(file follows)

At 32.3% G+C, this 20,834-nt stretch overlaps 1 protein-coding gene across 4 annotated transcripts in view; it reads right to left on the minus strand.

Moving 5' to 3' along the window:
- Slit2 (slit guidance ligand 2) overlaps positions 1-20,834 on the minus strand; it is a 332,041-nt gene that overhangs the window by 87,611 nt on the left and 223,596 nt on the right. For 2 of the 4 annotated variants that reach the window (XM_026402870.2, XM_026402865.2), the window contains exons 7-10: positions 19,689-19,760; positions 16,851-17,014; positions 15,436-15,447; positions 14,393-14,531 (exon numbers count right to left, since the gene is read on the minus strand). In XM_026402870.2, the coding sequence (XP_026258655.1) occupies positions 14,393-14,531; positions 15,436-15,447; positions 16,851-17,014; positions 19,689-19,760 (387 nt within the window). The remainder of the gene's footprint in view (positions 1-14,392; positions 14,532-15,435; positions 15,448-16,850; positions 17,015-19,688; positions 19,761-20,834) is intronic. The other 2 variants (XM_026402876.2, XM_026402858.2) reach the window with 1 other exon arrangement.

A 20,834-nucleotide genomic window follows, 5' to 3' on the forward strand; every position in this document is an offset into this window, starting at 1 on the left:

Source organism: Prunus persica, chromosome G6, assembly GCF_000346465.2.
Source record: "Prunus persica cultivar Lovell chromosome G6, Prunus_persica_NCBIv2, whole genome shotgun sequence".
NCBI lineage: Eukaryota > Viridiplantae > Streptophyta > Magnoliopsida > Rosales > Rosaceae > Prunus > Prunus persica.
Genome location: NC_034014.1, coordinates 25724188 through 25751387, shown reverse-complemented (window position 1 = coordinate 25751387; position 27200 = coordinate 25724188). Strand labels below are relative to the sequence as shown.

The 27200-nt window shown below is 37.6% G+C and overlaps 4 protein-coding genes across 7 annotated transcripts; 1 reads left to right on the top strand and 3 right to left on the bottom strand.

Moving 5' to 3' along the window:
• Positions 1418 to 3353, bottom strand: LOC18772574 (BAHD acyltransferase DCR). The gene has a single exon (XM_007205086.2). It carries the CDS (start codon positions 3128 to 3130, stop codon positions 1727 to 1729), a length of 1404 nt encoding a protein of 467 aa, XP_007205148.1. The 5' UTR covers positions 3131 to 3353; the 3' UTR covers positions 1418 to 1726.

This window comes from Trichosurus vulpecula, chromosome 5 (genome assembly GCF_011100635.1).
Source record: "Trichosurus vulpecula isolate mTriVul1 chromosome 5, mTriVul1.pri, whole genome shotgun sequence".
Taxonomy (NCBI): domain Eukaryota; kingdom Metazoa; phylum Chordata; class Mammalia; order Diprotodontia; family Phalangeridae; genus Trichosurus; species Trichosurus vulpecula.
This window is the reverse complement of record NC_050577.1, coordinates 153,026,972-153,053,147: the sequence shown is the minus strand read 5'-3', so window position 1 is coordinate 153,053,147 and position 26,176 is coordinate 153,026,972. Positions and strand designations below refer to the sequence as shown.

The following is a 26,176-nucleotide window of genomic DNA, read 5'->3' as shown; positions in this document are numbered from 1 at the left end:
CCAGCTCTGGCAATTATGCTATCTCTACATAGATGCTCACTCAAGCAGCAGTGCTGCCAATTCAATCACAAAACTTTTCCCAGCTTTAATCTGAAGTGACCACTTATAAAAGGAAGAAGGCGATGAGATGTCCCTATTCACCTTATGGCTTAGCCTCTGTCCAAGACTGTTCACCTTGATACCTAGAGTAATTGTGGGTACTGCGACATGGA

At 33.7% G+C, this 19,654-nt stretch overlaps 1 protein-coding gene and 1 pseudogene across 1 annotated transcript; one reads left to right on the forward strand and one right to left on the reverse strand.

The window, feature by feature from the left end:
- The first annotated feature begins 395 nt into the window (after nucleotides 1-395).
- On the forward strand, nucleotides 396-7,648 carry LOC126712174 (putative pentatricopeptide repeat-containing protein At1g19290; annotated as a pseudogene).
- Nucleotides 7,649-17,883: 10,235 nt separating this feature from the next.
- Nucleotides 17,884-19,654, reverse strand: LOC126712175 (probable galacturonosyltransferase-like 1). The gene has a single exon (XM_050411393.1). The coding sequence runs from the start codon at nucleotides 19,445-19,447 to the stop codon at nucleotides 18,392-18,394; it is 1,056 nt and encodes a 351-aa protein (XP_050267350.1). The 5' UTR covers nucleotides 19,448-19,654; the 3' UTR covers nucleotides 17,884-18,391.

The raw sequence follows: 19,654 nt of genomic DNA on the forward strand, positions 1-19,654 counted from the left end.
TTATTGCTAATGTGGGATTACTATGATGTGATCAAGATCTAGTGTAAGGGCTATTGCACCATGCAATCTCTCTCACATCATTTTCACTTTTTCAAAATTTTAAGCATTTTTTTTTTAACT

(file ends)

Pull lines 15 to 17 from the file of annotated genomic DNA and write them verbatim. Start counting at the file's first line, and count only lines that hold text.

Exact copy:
This window is the reverse complement of record NC_050577.1, coordinates 153,026,972-153,053,147: the sequence shown is the minus strand read 5'-3', so window position 1 is coordinate 153,053,147 and position 26,176 is coordinate 153,026,972. Positions and strand designations below refer to the sequence as shown.

The following is a 26,176-nucleotide window of genomic DNA, read 5'->3' as shown; positions in this document are numbered from 1 at the left end:
CCAGCTCTGGCAATTATGCTATCTCTACATAGATGCTCACTCAAGCAGCAGTGCTGCCAATTCAATCACAAAACTTTTCCCAGCTTTAATCTGAAGTGACCACTTATAAAAGGAAGAAGGCGATGAGATGTCCCTATTCACCTTATGGCTTAGCCTCTGTCCAAGACTGTTCACCTTGATACCTAGAGTAATTGTGGGTACTGCGACATGGA